8. Monitoring Key Metrics

Keeping an eye on important metrics is an effective way of keeping everyone on track. There are metrics that can help you follow the progress of every aspect of development. Some important security-related metrics include:

  • Number of security tickets opened — It stands to reason that this number should be as low as possible. It can also be helpful to track the number of issues found during development. The goal is to trend towards more issues found during development rather than after deployment.
  • Number of failed security tests — A failed security test means more work finding and fixing the problem. One of the benefits of having security combined with DevOps should be a reduction in such failures.
  • Remediation time — This is the time it takes from discovery of a vulnerability to the time that it is fixed. Working to keep this number low will avoid vulnerabilities becoming a bottleneck in your processes.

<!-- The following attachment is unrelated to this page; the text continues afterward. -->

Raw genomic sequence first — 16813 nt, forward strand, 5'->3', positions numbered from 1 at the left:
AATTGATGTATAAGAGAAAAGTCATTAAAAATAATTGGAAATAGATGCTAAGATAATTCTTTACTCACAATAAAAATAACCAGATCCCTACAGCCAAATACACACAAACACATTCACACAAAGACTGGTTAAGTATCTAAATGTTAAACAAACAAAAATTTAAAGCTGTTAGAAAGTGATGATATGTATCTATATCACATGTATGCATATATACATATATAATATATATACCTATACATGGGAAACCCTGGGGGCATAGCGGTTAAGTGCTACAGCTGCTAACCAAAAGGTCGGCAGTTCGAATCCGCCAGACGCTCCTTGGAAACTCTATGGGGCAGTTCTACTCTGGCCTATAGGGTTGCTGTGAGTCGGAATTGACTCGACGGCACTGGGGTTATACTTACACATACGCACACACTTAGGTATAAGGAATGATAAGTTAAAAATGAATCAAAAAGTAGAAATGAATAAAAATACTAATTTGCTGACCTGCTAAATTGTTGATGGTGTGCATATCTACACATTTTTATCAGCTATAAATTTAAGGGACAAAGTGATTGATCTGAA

• Deployment time — This is similar to remediation time, except instead of focusing on when the vulnerability is fixed, it focuses on when the release is pushed to users. Quick release times give everyone the peace of mind of knowing that security problems aren’t in the wild for long.

Learn More

We’ve introduced a lot of concepts in this post, but implementing a DevSecOps pipeline is a fairly complex subject that can’t be adequately covered in a single blog post. If you want a step-by-step explanation of the processes, tool, and pitfalls you’ll encounter while building your DevSecOps operation, consider signing up for Cprime’s DevSecOps Boot Camp. We’ll tell you everything you need to know in order to get your new team working together to build more secure products. If you have any questions about the boot camp, please do not hesitate to contact us.



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An Alten Company, Cprime is a global consulting firm helping transforming businesses get in sync.